This was an analogue recording videocassette format first shown by Sony in prototype in October 1969, and introduced to the market in September 1971. It was among the first video formats to contain the videotape inside a cassette, as opposed to the various reel-to-reel or open-reel formats of the time.
U-matic is also available in a smaller cassette size, officially known as U-Matic S. Much like VHS-C, U-Matic S was developed as a more portable version of U-Matic, to be used in smaller-sized S-format recorders. We can transfer footage from U-matic S videocassettes to DVD/Blu-ray.
Video 2000 (VCC)
(Or V2000; also known as Video Compact Cassette, or VCC) was a consumer videocassette system and analogue recording standard developed by Philips and Grundig to compete with JVC's VHS and Sony's Betamax video technologies. Distribution of Video 2000 products began in 1979 and ended in 1988; they were marketed exclusively in Europe, Brazil, and Argentina.
Philips named the videotape standard Video Compact Cassette (VCC) to complement their landmark Audio Compact Cassette format introduced in 1963, but the format itself was marketed under the trademark Video 2000.
Video 2000 succeeded Philips's earlier "VCR" format and its derivatives (VCR-LP and Grundig's SVR). Although some models and advertising featured a "VCR" badge based on the older systems' logo, Video 2000 was an entirely new (and incompatible) format that incorporated many technical innovations. Despite this, the format was not a major success and was eventually discontinued, having lost out to the rival VHS system in the videotape format war. We can transfer Video 2000 footage to DVD/Blu-ray.
(Also called Beta, and referred to as such in the logo) was a consumer-level analog videocassette magnetic tape recording format developed by Sony, released in Japan on May 10, 1975.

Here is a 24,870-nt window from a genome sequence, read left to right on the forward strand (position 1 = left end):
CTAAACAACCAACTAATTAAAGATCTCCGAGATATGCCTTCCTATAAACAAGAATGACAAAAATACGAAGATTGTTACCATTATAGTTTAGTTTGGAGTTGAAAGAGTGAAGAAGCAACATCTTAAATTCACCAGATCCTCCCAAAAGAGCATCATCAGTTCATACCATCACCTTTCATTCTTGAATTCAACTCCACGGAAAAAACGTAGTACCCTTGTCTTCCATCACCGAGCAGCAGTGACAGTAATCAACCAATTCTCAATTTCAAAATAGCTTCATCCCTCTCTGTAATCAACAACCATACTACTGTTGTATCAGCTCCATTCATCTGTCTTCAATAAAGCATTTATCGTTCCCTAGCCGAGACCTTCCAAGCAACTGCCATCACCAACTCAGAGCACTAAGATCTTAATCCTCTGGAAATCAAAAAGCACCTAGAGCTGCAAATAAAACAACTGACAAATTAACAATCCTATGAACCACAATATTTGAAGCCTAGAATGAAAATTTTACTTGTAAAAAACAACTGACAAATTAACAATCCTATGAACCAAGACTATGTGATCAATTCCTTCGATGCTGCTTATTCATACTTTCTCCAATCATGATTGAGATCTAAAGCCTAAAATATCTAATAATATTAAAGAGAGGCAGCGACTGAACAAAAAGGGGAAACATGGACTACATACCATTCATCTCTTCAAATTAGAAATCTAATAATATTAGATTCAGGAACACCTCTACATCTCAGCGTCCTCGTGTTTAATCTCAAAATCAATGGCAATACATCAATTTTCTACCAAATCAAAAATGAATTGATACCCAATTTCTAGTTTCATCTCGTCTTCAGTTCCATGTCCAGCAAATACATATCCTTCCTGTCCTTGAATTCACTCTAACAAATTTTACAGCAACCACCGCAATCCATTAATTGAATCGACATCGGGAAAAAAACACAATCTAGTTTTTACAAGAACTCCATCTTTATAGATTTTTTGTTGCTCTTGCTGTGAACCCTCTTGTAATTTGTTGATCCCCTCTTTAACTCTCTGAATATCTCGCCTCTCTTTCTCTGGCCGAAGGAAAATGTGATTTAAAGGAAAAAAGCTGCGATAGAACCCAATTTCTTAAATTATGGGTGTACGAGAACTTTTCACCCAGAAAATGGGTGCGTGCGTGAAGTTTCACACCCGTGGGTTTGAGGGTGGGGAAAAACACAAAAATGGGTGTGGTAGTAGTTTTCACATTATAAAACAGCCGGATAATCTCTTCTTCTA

We can transfer Betamax footage to DVD/Blu-ray.
VHS tapes are bulky and as with all video tapes they can lose quality every time they are played. Save your memories from fading by having your VHS tapes transferred to DVD/Blu-ray.
Super VHS (S-VHS)
Super VHS brought an improvement in quality.
Compact VHS (VHS-C)
One of the earliest camcorder formats. With the use of an adaptor they could be played in your full size VHS player.
Video 8 , Hi-8 and Digital 8
The most popular of camcorder formats. We transfer these tapes every day to the convenience of DVD/Blu-ray.
Small in size and with superb digital quality. Why not take the next step and transfer your Mini DV footage to DVD?
In 1996 Sony introduced its own professional version of DV called DVCAM.
DVCAM uses locked audio, which prevents audio synchronization drift that may happen on DV if several generations of copies are made.
When recorded to tape, DVCAM uses 15 μm track pitch, which is 50% wider compared to baseline. Accordingly, tape is transported 50% faster, which reduces recording time by one third compared to DV. Because of the wider track and track pitch, DVCAM has the ability to do a frame accurate insert tape edit, while DV may vary by a few frames on each edit compared to the preview. Cassette sizes available are Large, Standard and Mini and are labelled DVCAM.
We are able to transfer both Standard and Mini DVCAM tapes to DVD and Blu-ray.
LaserDisc or (LD)
This was a home video format and the first commercial optical disc storage medium, initially licensed, sold, and marketed as MCA DiscoVision (also known as simply "DiscoVision") in North America in 1978.